Historically, a cortege was much favoured, and today you can still see horse-drawn hearses. Most commonly, though, it will be a limousine – although you can actually come across a range of creative ideas for the procession (eg motorcycle hearses, or bringing the coffin by a lorry, say, to reflect the deceased’s profession or passion).
There are a number of interesting customs still in use – mostly in Wales, Scotland and Northern Ireland, where burial tends to happen sooner. Some regional traditions include the use of cords to lower the coffin (Scotland), families in Wales announce a death by pinning cards to lamp posts and there are the ‘lifts’ (Northern Ireland), where the coffin is passed from hand to hand. In England, rosemary may be placed on the coffin or at the graveside (symbolising remembrance).
It is traditional to strew soil or rose petals over the coffin, but nowadays there are new rituals, which may include live music, fireworks, release of doves, bubbles or balloons.
Ashes can be buried, scattered or kept, so it is as well to consider these options carefully. There are various regulations about scattering or burying ashes, and a Funeral Director should be able to advise you.
Music still plays a big part at a funeral, but religious music is in decline. People prefer songs associated with the deceased (or chosen by them). An organ is often an option, but usually the chapel may have a Wesley System (which can access most songs). Alternatively or additionally, CDs or MP3s are the order of the day.
Orders of service have often become more elaborate than they once were. Now, in addition to the deceased’s name, date of birth and death and the words of any hymns being sung, there may well be photographs and stories.
Speeches and Eulogies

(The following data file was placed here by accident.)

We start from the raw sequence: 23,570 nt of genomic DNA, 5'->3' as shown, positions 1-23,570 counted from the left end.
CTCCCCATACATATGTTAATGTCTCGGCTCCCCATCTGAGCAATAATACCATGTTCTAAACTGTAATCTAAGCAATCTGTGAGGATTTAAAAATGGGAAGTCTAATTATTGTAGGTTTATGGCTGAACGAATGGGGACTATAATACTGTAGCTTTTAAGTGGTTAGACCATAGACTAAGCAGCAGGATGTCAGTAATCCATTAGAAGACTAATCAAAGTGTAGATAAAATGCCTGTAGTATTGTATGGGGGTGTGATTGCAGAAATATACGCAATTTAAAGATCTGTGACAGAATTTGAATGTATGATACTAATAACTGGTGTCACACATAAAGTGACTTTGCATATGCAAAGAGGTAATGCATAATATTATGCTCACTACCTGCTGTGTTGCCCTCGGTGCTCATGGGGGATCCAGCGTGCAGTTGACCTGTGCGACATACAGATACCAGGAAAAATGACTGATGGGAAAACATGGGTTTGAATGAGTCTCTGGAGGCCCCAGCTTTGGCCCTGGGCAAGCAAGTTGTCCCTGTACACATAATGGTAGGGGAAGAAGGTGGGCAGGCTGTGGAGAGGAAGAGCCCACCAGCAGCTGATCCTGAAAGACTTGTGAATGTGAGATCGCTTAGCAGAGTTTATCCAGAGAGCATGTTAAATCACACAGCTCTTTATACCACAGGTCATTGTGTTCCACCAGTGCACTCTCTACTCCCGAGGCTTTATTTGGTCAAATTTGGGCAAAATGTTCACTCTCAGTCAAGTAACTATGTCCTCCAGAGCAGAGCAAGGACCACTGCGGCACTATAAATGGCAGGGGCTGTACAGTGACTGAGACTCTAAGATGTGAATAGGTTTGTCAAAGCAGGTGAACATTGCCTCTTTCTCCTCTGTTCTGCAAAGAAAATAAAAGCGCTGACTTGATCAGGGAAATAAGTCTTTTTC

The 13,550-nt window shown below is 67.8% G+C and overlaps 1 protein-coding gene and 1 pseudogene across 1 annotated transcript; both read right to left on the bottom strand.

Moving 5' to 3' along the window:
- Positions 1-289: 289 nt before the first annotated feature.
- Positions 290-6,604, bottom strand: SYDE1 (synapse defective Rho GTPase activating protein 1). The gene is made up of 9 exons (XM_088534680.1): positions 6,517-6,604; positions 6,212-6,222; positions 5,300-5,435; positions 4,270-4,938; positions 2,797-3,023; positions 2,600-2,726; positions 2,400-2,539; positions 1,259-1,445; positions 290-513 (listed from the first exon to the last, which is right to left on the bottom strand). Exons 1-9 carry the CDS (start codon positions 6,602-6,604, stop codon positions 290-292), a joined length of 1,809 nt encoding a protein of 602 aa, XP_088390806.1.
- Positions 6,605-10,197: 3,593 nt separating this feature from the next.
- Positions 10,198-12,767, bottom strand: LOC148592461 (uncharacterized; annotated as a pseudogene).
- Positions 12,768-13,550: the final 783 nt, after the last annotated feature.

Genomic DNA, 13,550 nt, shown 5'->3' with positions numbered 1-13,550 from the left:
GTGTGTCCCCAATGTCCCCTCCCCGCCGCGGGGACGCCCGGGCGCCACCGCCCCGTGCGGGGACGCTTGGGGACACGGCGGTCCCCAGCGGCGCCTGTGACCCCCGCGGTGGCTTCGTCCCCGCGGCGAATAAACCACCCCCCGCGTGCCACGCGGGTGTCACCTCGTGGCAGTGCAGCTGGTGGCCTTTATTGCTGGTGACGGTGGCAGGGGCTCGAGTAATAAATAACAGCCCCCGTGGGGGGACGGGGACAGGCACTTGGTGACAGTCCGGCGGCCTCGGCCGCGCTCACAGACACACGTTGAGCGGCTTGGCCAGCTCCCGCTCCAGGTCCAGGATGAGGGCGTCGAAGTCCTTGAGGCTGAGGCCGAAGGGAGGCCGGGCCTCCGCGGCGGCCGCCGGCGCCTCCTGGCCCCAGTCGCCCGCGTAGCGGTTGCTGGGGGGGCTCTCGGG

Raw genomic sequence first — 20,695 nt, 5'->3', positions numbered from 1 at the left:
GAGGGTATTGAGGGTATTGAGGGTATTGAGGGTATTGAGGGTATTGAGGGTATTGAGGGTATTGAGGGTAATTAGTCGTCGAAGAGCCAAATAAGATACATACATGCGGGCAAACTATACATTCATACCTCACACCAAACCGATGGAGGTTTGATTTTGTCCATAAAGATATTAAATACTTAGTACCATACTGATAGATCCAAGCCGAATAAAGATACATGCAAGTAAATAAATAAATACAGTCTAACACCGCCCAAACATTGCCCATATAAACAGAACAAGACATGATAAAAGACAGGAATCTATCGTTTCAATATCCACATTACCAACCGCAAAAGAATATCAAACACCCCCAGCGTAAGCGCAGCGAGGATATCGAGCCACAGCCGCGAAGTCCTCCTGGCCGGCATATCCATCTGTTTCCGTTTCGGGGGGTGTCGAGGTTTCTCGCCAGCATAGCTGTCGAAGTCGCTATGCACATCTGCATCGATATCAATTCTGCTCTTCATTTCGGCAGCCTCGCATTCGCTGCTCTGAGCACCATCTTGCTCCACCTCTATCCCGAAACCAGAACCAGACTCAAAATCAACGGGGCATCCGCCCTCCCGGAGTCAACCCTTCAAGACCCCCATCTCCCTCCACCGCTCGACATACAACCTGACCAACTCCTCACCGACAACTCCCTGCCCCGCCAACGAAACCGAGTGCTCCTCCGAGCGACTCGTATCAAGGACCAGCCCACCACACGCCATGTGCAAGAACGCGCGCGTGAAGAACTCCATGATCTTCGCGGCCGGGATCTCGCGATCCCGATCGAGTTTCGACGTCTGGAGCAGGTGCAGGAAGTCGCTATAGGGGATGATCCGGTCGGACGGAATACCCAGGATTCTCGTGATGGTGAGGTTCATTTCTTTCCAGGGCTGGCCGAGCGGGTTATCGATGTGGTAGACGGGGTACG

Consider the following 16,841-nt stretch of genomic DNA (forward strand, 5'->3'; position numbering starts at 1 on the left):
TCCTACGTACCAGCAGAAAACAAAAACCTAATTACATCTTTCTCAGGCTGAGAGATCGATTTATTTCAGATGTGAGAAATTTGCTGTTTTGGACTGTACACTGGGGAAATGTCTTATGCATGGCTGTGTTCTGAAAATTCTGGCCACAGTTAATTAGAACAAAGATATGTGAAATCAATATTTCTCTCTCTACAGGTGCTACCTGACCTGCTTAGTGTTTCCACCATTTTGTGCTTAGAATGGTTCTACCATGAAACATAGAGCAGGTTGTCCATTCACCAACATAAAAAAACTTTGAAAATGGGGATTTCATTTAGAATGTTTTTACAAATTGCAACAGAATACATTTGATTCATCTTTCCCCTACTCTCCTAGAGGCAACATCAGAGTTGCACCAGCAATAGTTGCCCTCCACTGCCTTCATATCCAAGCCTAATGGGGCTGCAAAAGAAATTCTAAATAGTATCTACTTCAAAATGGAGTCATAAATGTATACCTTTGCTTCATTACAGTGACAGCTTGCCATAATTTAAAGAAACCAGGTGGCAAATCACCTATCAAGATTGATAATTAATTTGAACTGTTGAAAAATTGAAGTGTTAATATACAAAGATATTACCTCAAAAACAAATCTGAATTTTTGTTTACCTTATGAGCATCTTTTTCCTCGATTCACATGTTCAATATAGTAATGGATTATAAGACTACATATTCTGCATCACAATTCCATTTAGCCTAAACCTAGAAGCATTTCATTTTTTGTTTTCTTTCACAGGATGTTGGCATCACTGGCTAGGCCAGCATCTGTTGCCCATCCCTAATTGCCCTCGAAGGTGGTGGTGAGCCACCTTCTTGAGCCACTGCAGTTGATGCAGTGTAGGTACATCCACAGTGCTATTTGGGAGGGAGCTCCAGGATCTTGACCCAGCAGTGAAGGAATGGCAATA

In many cases, the person leading the service still delivers the eulogy, but increasingly family, friends and work colleagues may contribute a poem, a memory or a tribute.
In my next blog, I intend to pick up from here and give some tips about writing an eulogy (tips, incidentally, which may hold good for speech-writing for more cheerful occasions).
Michael Gordon can help prepare and conduct a tailor-made civil ceremony in or around London or, indeed, in Europe.
I confess that I rely on my good lady to keep me up-to-date with the latest issues in the TV Soaps. Apparently, death on Coronation Street is the current subject.
I understand that Hayley has limited time to live, and one of the issues she is looking at is her funeral. A humanist celebrant has been called in and appeared at the end of last week.
I don’t know whether the celebrant will return, but for many people that appearance will probably be the first time that they even became aware of the existence of funeral celebrants.
As a civil funeral celebrant myself, I am delighted that word may now spread, not just for potential increase in my business, but also because a lot of people would want my services, if they only knew they existed.
What people know
If anybody has heard of a celebrant at all, they will know that a civil celebrant offers choice. It doesn’t have to be a full religious service. For those who want something else, the celebrant can be the answer.
A humanist may only offer a totally non-religious service, but an independent civil celebrant can offer that too – or a ceremony that includes spiritual content or even a touch of religion –whatever the family wants. The whole point is that the ceremony can be tailor-made, down to the smallest details.
What people don’t know
You can choose your own funeral in your lifetime!
If you wish to exercise some control over what happens after you die, there is nothing to stop you getting in a celebrant (as Hayley did) just before death or, indeed, while you are in the rudest of health. You can discuss your plans with the celebrant, who can write the service (with or without eulogy) that you choose (including music, readings, readers, rituals, etc.) for you to approve. That way, you ensure you get exactly what you want.
Then you inform your next-of-kin know about what you have planned.
Those left behind after your death will not have the extra stress of organizing the service. They will be grateful and your wishes will be respected.
In fact, next-of-kin may take the initiative and arrange for a celebrant to meet the relative concerned (along with themselves) and start discussions off.
To have a frank, informed, relaxed conversation about a funeral over a cuppa or, simply to ask a few initial questions, please contact Michael now on 0208 866 4326.
More information can be found at https://vowsthatwow.co.uk/civil-funeral-2/